Immune checkpoint inhibitors are revolutionizing the treatment of cancer, but new research challenges the central dogma of how these drugs work. This research shows for the first time that often-overlooked immune cells called Natural Killer (NK) cells play a crucial role in responding to checkpoint inhibitors.
"Checkpoint inhibitors work by waking up the body's immune system and unleashing an immune attack on cancer cells," explained co-senior author Dr. Michele Ardolino, a scientist at The Ottawa Hospital and assistant professor at the University of Ottawa.
"For many years, everyone assumed that checkpoint inhibitors targeted immune cells called T cells. But our research shows that they also target Natural Killer cells, and these cells play a key role in the how this treatment works," said Ardolino.
"In the cancer immunotherapy field there has been a singular focus on mobilizing anti-tumor T cells, said Dr. Raulet. "We believe that NK cells have an important place at the table. Checkpoint therapy combined with other NK-directed immunotherapies may enable us to target many types of tumors that are currently non-responsive to available therapies."
T cells and NK cells
T cells and NK cells can both recognize and kill cancer cells, but they do so in very different ways. NK cells recognize patterns of changes on cancer cells and are the immune system's first line of defense. A T cell, on the other hand, recognizes a single abnormal molecule on a cancer cell and initiates a more focused attack.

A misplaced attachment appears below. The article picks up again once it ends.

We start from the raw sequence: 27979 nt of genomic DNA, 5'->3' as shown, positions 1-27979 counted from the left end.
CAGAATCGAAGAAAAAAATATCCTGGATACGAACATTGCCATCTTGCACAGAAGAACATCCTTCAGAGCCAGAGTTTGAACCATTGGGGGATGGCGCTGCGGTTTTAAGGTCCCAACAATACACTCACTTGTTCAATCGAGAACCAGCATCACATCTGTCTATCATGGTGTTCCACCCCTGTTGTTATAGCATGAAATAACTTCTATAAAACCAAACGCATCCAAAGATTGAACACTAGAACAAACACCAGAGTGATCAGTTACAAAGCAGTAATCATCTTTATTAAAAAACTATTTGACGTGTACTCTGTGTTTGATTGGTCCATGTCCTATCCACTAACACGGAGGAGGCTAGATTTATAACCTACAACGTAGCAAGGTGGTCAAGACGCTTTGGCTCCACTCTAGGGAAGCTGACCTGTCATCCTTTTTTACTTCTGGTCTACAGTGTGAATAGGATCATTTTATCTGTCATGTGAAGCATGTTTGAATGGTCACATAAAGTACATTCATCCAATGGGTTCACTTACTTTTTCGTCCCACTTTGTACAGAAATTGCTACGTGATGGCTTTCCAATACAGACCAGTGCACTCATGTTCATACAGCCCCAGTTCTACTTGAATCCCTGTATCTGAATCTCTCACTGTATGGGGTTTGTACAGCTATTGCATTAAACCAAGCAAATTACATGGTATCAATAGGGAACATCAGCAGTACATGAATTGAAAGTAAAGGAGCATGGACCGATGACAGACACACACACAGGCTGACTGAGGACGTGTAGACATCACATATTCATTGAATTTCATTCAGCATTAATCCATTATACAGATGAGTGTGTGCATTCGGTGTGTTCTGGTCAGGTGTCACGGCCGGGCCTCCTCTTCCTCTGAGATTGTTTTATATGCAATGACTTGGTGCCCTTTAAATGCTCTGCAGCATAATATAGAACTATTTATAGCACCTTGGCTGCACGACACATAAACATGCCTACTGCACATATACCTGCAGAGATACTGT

In the current study, Dr. Ardolino and Dr. Raulet and their colleagues investigated the effect of checkpoint inhibitors in various mouse models of cancer. They found that checkpoint inhibitors could shrink tumors even in mice with no anti-cancer T cells, meaning that some other kind of cell must be responding to the checkpoint inhibitors.
When the mice were depleted of NK cells, it greatly reduced or eliminated the anti-cancer effect of the checkpoint inhibitors. They also showed that NK cells produce the same checkpoint receptor molecules that T cells do, meaning they can respond directly to checkpoint inhibitors.
"This research helps solve a mystery that has been seen in the clinic, where certain cancers are very susceptible to checkpoint inhibitors even though their T cells do not seem to be activated," said co-lead author Jonathan Hodgins, a Ph.D. student at The Ottawa Hospital and the University of Ottawa. "If we're right, NK cells are probably being activated in these patients."
"I dream that when people come to the hospital with cancer, we will be able to take a biopsy and determine not only the mutations in their cancer, but also profile how their immune system is interacting with their cancer," said Dr. Ardolino. "Then we would give the patient the immunotherapy treatments that are most likely to work for them."